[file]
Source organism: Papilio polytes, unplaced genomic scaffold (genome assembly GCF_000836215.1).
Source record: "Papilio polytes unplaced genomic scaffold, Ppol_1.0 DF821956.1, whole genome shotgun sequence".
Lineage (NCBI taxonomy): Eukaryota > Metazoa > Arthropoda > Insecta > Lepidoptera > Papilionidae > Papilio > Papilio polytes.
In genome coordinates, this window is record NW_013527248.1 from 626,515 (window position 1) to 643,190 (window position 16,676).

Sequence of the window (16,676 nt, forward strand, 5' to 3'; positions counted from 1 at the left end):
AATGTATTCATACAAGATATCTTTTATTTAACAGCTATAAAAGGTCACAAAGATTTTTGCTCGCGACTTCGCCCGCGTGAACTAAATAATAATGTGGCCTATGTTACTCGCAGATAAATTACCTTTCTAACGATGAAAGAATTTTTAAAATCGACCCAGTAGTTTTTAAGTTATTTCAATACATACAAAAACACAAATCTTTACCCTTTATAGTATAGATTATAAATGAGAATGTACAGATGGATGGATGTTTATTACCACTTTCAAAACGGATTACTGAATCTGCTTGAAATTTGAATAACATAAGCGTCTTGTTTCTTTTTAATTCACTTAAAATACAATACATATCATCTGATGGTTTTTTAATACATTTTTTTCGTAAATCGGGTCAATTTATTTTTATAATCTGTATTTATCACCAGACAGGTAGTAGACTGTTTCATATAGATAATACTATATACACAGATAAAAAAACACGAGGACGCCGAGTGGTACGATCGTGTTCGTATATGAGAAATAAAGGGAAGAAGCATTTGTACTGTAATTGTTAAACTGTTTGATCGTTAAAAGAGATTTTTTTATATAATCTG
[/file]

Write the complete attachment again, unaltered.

Source organism: Papilio polytes, unplaced genomic scaffold (genome assembly GCF_000836215.1).
Source record: "Papilio polytes unplaced genomic scaffold, Ppol_1.0 DF821956.1, whole genome shotgun sequence".
Lineage (NCBI taxonomy): Eukaryota > Metazoa > Arthropoda > Insecta > Lepidoptera > Papilionidae > Papilio > Papilio polytes.
In genome coordinates, this window is record NW_013527248.1 from 626,515 (window position 1) to 643,190 (window position 16,676).

Sequence of the window (16,676 nt, forward strand, 5' to 3'; positions counted from 1 at the left end):
AATGTATTCATACAAGATATCTTTTATTTAACAGCTATAAAAGGTCACAAAGATTTTTGCTCGCGACTTCGCCCGCGTGAACTAAATAATAATGTGGCCTATGTTACTCGCAGATAAATTACCTTTCTAACGATGAAAGAATTTTTAAAATCGACCCAGTAGTTTTTAAGTTATTTCAATACATACAAAAACACAAATCTTTACCCTTTATAGTATAGATTATAAATGAGAATGTACAGATGGATGGATGTTTATTACCACTTTCAAAACGGATTACTGAATCTGCTTGAAATTTGAATAACATAAGCGTCTTGTTTCTTTTTAATTCACTTAAAATACAATACATATCATCTGATGGTTTTTTAATACATTTTTTTCGTAAATCGGGTCAATTTATTTTTATAATCTGTATTTATCACCAGACAGGTAGTAGACTGTTTCATATAGATAATACTATATACACAGATAAAAAAACACGAGGACGCCGAGTGGTACGATCGTGTTCGTATATGAGAAATAAAGGGAAGAAGCATTTGTACTGTAATTGTTAAACTGTTTGATCGTTAAAAGAGATTTTTTTATATAATCTG